Debbie Knight

The hardest exam a Ph.D. will ever take

In observation on December 3, 2012 at 11:10 am

candidacy exam

You would think that the hardest exam a Ph.D. graduate student in biological sciences would ever take would be to the dissertation defense.

But it’s not.

It’s the candidacy exam (aka the general exam).

This exam probes the depth of the student’s knowledge, pushes the boundaries of that knowledge, and forces the student to create something new out of that knowledge. Something that she has never thought of before. Right there, on the spot, in front of a group of highly intelligent professors.

Today, the graduate student in my lab is taking this exam.

She’s nervous. Understandably so.

Did she study enough? Will she remember it all? Did she study the right stuff?

Lots of second guessing.

She knows that if you took all the final exams  from every biology class she has ever taken, pool it into one huge mother-of-all-exams, that she might approach how challenging this exam is.

The candidacy exam at my university consists of a written as well as an oral portion.

There are a few variations on this exam. At least the written portion.

There’s the “traditional” format where each day you get a set of written questions from one of your committee members. You have the entire day to answer those essay questions. Your brain is the only resource you are allowed, so you can imagine how much information you need to have at your proverbial finger tips. And after you’ve finished for the day, you have another set of questions from another committee members to anticipate. This portion of the exam continues until you have answered questions from every committee member, typically four or five members.

Another style of the written exam is “grant proposal” format. Here the student writes an National Institutes of Health (NIH)-style grant proposal.  Depending on what the student’s committee decides, you could write a grant proposal:

  • that has absolutely nothing to do with the research you are currently doing. This exercise gives the student practical experience in how to write a grant proposal — something that you will need to do in your research career whether you are in an academic, industrial, or governmental position. The drawback here is that you spends a great deal of time reading tons of journal articles on a topic that probably will not help them with your actual research project.
  • that focuses on your research topic but is unrelated to what you are doing in the lab. This style is a little more practical because you are reading journal articles that related in some way to what you are already learning in the lab. This exposes you to things beyond your research project, perhaps helps you see the bigger picture.
  • that focuses directly on your research but goes beyond what you are doing in the lab — perhaps these are future directions for your research. This is the most practical of the written exam formats. Not only are you writing a grant proposal that you could actually submit to the NIH, you are thinking about where your research project is going.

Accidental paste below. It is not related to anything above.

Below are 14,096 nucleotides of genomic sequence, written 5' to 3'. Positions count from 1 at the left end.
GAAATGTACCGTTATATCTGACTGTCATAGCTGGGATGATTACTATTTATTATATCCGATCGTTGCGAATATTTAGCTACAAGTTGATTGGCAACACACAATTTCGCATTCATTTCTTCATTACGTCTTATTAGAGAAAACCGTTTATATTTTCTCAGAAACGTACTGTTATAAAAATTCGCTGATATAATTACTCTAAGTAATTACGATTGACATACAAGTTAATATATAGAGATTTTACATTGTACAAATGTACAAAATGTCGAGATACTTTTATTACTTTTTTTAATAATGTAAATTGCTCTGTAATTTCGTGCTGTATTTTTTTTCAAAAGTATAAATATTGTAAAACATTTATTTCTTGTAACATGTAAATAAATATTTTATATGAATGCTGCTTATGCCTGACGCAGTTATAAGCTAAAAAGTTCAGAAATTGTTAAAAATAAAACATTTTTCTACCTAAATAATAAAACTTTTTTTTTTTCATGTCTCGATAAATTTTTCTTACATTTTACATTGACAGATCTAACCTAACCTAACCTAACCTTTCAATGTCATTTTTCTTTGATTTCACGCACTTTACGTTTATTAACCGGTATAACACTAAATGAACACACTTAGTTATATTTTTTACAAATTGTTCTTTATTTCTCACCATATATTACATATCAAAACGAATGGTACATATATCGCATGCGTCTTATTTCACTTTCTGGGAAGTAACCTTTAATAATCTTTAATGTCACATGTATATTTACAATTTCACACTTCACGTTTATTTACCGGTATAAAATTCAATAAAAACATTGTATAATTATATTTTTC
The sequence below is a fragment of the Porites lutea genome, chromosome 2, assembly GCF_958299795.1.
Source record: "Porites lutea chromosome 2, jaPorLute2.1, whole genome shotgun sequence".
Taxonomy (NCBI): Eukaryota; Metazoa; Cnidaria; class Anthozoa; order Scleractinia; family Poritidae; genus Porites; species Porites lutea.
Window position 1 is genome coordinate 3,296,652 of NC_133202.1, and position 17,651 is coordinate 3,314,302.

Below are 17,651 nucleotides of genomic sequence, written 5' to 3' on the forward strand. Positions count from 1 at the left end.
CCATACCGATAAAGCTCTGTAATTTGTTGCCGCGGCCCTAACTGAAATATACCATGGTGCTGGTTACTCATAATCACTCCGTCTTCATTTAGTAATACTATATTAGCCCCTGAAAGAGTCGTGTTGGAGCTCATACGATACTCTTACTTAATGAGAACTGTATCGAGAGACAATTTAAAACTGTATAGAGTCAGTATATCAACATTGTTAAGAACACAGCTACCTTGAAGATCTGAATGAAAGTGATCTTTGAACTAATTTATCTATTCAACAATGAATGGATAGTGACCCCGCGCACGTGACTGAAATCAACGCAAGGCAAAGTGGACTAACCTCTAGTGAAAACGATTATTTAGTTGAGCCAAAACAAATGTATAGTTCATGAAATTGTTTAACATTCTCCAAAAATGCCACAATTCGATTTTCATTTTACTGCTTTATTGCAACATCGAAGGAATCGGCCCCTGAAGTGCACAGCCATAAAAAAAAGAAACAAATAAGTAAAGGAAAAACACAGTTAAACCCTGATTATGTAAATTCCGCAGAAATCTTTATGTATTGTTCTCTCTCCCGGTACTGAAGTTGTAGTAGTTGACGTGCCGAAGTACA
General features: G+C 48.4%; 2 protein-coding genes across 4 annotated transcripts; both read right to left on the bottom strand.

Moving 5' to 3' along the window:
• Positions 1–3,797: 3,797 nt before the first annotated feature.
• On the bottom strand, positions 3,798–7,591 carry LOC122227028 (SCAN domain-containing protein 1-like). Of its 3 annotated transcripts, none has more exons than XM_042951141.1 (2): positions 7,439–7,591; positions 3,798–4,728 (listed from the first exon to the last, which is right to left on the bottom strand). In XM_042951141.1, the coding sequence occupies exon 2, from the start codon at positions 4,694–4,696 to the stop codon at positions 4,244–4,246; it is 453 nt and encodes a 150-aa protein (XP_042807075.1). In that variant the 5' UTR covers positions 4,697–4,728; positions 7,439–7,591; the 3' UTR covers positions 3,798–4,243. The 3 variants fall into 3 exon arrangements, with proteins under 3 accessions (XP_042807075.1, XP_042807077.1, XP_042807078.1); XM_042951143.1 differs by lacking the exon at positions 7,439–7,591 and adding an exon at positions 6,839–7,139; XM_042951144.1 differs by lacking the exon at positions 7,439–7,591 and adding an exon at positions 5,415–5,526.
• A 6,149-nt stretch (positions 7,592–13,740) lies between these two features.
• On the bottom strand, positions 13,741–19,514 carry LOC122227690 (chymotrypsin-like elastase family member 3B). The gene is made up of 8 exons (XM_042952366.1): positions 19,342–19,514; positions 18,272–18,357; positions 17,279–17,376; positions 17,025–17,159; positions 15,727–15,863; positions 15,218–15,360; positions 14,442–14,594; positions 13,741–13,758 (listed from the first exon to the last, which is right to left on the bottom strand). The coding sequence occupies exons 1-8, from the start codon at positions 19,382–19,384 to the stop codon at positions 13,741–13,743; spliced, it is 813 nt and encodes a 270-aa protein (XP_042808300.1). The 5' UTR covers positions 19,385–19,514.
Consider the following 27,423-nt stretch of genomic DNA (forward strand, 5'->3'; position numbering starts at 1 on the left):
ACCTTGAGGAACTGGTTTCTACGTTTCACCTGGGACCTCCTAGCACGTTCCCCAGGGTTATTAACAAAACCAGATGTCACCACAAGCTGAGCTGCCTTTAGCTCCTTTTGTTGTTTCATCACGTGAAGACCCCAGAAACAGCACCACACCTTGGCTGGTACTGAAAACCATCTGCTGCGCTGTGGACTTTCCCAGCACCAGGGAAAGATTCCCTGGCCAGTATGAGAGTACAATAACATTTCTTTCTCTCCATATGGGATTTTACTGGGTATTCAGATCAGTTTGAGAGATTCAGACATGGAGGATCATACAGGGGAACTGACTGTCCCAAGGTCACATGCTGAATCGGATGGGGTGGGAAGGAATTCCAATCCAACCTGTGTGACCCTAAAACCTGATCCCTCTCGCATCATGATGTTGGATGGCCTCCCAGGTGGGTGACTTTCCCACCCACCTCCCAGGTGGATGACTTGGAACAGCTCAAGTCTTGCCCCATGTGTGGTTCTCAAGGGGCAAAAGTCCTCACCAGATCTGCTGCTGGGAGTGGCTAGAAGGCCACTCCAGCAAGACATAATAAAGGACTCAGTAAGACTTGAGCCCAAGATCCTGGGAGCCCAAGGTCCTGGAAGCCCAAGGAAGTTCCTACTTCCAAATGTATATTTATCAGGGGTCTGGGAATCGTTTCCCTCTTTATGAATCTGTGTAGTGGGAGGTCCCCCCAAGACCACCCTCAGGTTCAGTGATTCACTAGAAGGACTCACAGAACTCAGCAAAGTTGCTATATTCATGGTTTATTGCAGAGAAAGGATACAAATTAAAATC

I think this is an “easier” format. It tends to focus the questions during the oral portion of the exam a little. It certainly serves as a jumping off point for the question-answer session.

Her committee chose the latter format.

She wrote her proposal weeks ago. And she has been studying furiously for the oral portion. Scientific journal articles stand in neat stacks on her desk.

Today she will be tested. Today is the oral portion of her exam.

This part is a little like hazing.

And it will go something like this. (This is a composite of what really happens on both sides of the door)

You, the student, will enter the room. Your fear is palpable.

The committee members will ask difficult questions, pushing until you are nearly in tears.

Two or so hours later, you will then be sent you out of the room while they discuss your performance and whether they think you have what it takes to finish your Ph.D. research.

This can take as little as five minutes to decide.

The committee will then sit around and shooting the sh*t for 10 or 15 minutes while you pace the hallway, sweating. On the verge of tears. Dreading the committee’s decision. Second-guessing your answers.

Your labmates will pass by and ask how you thought you did.

You’ll lie.

You’ll say that you did okay. But that’s not what you’re thinking.

What you’re thinking is that you failed miserably because you had to admit several times you just didn’t know the answer.

Those minutes standing in the hall will feel like hours. Maybe even days.

Will they ever come to a decision?

You will hear laughter.

Oh, oh. That’s not good. Is it?

More waiting.

You think about alternative career paths.

You think about moving back home with your parents.

You think about a lot as the minute hand sweeps across the hallway clock face.

Finally, the conference room door pops open.

A hand will wave an invitation to come in.

Unceremoniously, they’ll tell you that you passed.

It’s over.

Huge relief.

And then …

It’ll be a bit of let down because all those months of dread and worry, all those hours of stress, comes down to a simple “you passed.”

While it seems like an end, it’s really just a beginning of a new chapter. No more classes, just research experiments.

You’ll have your share of “woo-hoos!” as well as “what the heck?s”

You’ll look back on your research days with some fondness.

By the time you finish your research project, you will be the expert.

You will know your data inside and out because you lived it. Defending your dissertation, while it sounds daunting, is relatively easy. At least compared to your candidacy exam.


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